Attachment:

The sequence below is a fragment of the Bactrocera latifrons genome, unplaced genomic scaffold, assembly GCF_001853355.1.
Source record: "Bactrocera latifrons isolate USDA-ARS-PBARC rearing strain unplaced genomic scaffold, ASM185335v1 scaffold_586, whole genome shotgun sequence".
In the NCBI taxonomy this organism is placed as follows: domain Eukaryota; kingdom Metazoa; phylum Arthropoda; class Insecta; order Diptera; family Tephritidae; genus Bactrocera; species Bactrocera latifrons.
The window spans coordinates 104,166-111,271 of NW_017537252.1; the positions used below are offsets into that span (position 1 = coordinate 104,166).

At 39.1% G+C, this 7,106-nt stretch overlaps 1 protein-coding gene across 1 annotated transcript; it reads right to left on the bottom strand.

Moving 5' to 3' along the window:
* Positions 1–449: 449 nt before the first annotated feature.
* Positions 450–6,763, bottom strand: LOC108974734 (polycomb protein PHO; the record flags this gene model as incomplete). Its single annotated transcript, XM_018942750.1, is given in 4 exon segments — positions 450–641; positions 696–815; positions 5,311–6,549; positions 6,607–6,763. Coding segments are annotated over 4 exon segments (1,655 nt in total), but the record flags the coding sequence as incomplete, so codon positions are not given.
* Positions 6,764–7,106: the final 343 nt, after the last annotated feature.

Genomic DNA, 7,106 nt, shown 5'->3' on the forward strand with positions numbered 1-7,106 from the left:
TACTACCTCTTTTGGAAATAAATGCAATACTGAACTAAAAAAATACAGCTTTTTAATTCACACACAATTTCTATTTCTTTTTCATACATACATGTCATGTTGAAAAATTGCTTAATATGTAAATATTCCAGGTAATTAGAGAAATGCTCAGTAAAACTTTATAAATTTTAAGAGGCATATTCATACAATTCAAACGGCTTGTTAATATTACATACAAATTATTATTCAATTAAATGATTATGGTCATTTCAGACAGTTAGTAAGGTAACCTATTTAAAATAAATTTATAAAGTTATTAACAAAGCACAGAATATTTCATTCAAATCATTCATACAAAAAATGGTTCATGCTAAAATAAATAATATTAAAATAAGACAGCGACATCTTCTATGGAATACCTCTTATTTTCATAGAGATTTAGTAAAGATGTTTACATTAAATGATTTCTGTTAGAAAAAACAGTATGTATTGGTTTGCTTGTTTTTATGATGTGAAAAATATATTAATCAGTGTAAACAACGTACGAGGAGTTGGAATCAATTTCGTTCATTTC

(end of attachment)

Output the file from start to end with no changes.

The sequence below is a fragment of the Bactrocera latifrons genome, unplaced genomic scaffold, assembly GCF_001853355.1.
Source record: "Bactrocera latifrons isolate USDA-ARS-PBARC rearing strain unplaced genomic scaffold, ASM185335v1 scaffold_586, whole genome shotgun sequence".
In the NCBI taxonomy this organism is placed as follows: domain Eukaryota; kingdom Metazoa; phylum Arthropoda; class Insecta; order Diptera; family Tephritidae; genus Bactrocera; species Bactrocera latifrons.
The window spans coordinates 104,166-111,271 of NW_017537252.1; the positions used below are offsets into that span (position 1 = coordinate 104,166).

At 39.1% G+C, this 7,106-nt stretch overlaps 1 protein-coding gene across 1 annotated transcript; it reads right to left on the bottom strand.

Moving 5' to 3' along the window:
* Positions 1–449: 449 nt before the first annotated feature.
* Positions 450–6,763, bottom strand: LOC108974734 (polycomb protein PHO; the record flags this gene model as incomplete). Its single annotated transcript, XM_018942750.1, is given in 4 exon segments — positions 450–641; positions 696–815; positions 5,311–6,549; positions 6,607–6,763. Coding segments are annotated over 4 exon segments (1,655 nt in total), but the record flags the coding sequence as incomplete, so codon positions are not given.
* Positions 6,764–7,106: the final 343 nt, after the last annotated feature.

Genomic DNA, 7,106 nt, shown 5'->3' on the forward strand with positions numbered 1-7,106 from the left:
TACTACCTCTTTTGGAAATAAATGCAATACTGAACTAAAAAAATACAGCTTTTTAATTCACACACAATTTCTATTTCTTTTTCATACATACATGTCATGTTGAAAAATTGCTTAATATGTAAATATTCCAGGTAATTAGAGAAATGCTCAGTAAAACTTTATAAATTTTAAGAGGCATATTCATACAATTCAAACGGCTTGTTAATATTACATACAAATTATTATTCAATTAAATGATTATGGTCATTTCAGACAGTTAGTAAGGTAACCTATTTAAAATAAATTTATAAAGTTATTAACAAAGCACAGAATATTTCATTCAAATCATTCATACAAAAAATGGTTCATGCTAAAATAAATAATATTAAAATAAGACAGCGACATCTTCTATGGAATACCTCTTATTTTCATAGAGATTTAGTAAAGATGTTTACATTAAATGATTTCTGTTAGAAAAAACAGTATGTATTGGTTTGCTTGTTTTTATGATGTGAAAAATATATTAATCAGTGTAAACAACGTACGAGGAGTTGGAATCAATTTCGTTCATTTC